After assisting at my third funeral in a week and suffering through my FIFTH dreadful eulogy (Yes, some funerals have more than one) I was wondering why the funeral liturgy is the only mass where lay people are allowed to speak. If family members have something to say at a wedding, that’s what the reception is for. If someone has something to say at a baptism, they save it for the after party. Imagine how long first communion, first penance, or confirmation would take if every parent got up to talk. Only at the funeral liturgy, when family members are in a poor emotional state, do we allow them to speak.
Here’s what Catholic Answers says about eulogies:
According to the Order of Christian Funerals, there is never to be a eulogy at a funeral Mass (OCF 27), although the celebrant may express a few words of gratitude about the person’s life in his homily, or he may allow a relative or a friend to say a few words about the deceased during the concluding rite (GIRM 89). The remarks must be brief and under no circumstances can the deceased person be referred to as being in heaven. (emphasis mine) Only the Church has the authority to canonize.
Contrary to common assumption, the purpose of the funeral Mass is not to celebrate the life of the deceased but to offer worship to God for Christ’s victory over death, to comfort the mourners with prayers, and to pray for the soul of the deceased. Relatives or friends who wish to speak of the deceased’s character and accomplishments can do so at a prayer service to be held in a home or funeral home or at the graveside following the rite of committal.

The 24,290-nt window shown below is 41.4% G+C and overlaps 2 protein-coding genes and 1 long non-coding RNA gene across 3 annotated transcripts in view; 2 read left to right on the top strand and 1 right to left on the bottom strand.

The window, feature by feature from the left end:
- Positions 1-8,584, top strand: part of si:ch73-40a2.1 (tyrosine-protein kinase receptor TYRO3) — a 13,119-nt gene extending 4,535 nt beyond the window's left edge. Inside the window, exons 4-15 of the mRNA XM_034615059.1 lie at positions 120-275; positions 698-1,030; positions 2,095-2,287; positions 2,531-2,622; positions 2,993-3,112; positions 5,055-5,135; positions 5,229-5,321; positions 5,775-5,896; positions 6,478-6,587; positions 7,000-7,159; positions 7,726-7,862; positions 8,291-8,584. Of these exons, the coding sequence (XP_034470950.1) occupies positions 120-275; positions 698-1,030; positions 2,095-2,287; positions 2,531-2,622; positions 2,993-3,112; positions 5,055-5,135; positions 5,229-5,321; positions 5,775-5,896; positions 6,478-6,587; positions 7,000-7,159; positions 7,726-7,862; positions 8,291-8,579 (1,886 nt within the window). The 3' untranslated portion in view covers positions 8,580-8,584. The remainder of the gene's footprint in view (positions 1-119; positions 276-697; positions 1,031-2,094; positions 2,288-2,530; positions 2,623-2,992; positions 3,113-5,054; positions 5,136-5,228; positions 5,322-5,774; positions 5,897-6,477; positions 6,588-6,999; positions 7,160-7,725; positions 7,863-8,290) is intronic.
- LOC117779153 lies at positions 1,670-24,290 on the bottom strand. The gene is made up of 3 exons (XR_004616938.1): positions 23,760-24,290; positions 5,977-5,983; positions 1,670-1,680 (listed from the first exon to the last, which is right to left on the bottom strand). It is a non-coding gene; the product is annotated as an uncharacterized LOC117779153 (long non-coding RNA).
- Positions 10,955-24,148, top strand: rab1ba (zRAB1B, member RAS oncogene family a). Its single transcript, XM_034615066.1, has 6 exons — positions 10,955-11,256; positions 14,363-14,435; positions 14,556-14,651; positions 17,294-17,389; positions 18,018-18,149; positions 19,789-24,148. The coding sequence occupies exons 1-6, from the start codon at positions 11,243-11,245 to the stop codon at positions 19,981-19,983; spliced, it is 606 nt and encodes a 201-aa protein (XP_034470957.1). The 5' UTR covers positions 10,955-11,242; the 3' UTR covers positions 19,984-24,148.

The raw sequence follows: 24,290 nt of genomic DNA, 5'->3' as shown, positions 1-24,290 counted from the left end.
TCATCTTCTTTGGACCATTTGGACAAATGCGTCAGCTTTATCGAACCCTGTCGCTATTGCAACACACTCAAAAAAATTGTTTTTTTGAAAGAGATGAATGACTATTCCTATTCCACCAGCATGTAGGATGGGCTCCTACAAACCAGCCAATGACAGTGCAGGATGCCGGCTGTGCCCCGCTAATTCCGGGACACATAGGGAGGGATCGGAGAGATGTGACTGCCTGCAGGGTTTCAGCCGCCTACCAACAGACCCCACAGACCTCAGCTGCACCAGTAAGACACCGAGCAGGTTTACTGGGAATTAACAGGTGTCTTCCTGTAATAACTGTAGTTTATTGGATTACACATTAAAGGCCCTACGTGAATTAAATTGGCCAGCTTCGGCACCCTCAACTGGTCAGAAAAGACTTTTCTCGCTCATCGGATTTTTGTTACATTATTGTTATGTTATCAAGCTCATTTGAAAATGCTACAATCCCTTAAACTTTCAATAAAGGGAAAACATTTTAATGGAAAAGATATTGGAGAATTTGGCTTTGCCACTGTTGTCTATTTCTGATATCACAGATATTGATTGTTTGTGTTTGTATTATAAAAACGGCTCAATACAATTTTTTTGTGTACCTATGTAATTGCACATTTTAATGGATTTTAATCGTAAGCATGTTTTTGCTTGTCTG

Here’s what typically happens. The priest or deacon homilist has done exactly what the rite calls for us to do, that is to offer comfort to the mourners, to celebrate Jesus’ victory over death, and to pray for the soul of the deceased. Having done that and offering Holy Communion to the Catholic’s in attendance, the rite calls for silent reflection followed by the final prayers.
Sadly, at many funerals, family members think it’s a good thing to stand up before those assembled and to try to speak. Often they end up making fools of themselves, becoming a teary mess. Who ever thought this was a good idea? Besides making themselves look foolish, they destroy the moment. Whatever peace Father or Deacon has brought to the family is replaced with sadness and sympathy for the eulogist. We humans are a sympathetic bunch. When the speaker breaks down, chances are we’re going to do the same.
If a person has been a faithful Catholic all of his (or her) life, shouldn’t their last interaction with the Church on earth be the best it can be. We have professional clergy who have been trained to do the job. Let’s save amateur night for some other occasion.
One last thought, notice the sentence in the Catholic Answers quote that I put in bold type. Without getting into too deep a theological rant here, the Church teaches that when we die in a state of grace we will go to heaven after a period of cleansing which we call purgatory. We have no idea how long this period is, it could be minutes or it could be years. We just don’t know. That’s why we pray for the dead. If we thought that our loved one went directly to heaven, what’s the point of praying for them?
While we don’t want to talk about grandma being on the outside looking in, it’s not accurate to just assume she’s in heaven. Father Benedict Groschel once said, “The worst day in purgatory is better than the best day on earth.” Plus, once we’re in purgatory, we know we’re going to heaven. That’s what the Church teaches. That’s what we believe.
Our HOPE is that we will get to heaven one day. There are no sure things. In fact, (gasp!) some of us aren’t going to heaven. Sorry, but it’s true. It’s just another reason why it’s best to leave these things up to the pros.
Don’t our loved ones deserve the best sendoff we can possibly give them? I think they do.